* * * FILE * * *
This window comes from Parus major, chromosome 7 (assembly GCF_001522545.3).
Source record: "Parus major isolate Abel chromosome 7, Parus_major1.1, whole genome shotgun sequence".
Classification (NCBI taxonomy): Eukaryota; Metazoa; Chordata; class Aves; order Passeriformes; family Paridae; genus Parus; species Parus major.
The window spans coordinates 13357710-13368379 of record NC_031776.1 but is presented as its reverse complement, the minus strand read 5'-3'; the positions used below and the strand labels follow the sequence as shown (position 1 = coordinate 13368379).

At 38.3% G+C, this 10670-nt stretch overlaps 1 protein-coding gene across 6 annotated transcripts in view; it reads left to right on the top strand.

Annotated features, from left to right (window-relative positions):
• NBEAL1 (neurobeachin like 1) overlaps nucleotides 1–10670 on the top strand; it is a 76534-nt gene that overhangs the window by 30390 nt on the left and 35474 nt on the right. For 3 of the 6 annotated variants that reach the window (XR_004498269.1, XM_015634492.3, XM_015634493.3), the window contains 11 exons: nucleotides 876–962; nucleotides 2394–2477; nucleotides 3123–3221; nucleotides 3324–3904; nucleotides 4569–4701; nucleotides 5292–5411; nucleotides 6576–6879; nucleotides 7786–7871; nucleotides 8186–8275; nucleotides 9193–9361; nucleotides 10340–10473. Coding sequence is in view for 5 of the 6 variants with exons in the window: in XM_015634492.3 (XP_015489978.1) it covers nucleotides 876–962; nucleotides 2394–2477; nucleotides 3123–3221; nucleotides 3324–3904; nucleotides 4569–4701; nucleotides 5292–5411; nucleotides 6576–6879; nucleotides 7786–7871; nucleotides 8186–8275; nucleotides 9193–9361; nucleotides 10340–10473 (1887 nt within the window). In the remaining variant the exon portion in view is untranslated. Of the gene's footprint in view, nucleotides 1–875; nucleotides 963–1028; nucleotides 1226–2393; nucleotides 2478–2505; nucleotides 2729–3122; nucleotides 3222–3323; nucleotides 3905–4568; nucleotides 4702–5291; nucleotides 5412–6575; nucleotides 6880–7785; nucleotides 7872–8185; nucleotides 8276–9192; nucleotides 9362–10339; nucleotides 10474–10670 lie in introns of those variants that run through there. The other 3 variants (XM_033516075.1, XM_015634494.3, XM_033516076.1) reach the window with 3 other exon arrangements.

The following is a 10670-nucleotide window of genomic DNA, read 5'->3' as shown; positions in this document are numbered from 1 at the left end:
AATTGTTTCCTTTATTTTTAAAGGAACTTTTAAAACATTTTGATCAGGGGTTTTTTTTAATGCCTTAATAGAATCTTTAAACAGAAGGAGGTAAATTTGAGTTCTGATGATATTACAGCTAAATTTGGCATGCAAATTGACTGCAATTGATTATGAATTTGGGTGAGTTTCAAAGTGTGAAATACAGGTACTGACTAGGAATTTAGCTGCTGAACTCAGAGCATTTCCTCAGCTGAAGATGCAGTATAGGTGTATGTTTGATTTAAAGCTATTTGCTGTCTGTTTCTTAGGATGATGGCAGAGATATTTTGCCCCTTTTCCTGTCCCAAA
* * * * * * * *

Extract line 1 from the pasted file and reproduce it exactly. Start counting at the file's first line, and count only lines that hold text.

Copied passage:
This window comes from Parus major, chromosome 7 (assembly GCF_001522545.3).